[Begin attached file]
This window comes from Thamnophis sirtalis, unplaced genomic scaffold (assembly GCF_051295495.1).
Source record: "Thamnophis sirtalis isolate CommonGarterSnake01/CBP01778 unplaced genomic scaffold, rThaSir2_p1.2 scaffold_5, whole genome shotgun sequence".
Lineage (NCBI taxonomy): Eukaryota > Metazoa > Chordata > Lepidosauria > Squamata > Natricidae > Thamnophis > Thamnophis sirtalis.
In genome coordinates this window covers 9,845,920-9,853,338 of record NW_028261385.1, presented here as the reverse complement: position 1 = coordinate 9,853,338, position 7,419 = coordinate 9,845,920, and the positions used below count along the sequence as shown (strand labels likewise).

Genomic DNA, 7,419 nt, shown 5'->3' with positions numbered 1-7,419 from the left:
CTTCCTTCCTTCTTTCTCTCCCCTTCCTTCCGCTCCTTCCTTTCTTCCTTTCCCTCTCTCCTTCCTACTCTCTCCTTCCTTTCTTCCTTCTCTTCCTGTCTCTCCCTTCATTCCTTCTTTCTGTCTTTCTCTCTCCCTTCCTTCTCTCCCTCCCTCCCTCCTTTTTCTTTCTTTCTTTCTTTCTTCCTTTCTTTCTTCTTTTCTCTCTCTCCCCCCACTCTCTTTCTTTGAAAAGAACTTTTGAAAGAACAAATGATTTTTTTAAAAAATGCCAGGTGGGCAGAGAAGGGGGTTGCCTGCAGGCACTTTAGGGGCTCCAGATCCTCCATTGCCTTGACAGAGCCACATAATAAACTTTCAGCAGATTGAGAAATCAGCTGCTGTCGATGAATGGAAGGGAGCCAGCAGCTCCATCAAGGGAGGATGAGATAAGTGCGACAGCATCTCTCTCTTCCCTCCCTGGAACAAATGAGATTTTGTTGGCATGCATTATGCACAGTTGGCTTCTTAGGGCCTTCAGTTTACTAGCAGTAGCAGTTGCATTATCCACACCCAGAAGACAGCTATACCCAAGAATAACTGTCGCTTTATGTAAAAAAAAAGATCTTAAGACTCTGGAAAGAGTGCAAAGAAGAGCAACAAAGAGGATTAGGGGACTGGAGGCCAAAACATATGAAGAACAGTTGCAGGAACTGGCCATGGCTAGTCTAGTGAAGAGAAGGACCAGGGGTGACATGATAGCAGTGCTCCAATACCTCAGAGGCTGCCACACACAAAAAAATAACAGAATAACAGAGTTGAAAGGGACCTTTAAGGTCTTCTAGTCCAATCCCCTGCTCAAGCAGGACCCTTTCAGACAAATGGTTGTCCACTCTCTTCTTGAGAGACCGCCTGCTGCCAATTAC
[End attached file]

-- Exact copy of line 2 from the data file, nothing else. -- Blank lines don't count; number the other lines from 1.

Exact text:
Source record: "Thamnophis sirtalis isolate CommonGarterSnake01/CBP01778 unplaced genomic scaffold, rThaSir2_p1.2 scaffold_5, whole genome shotgun sequence".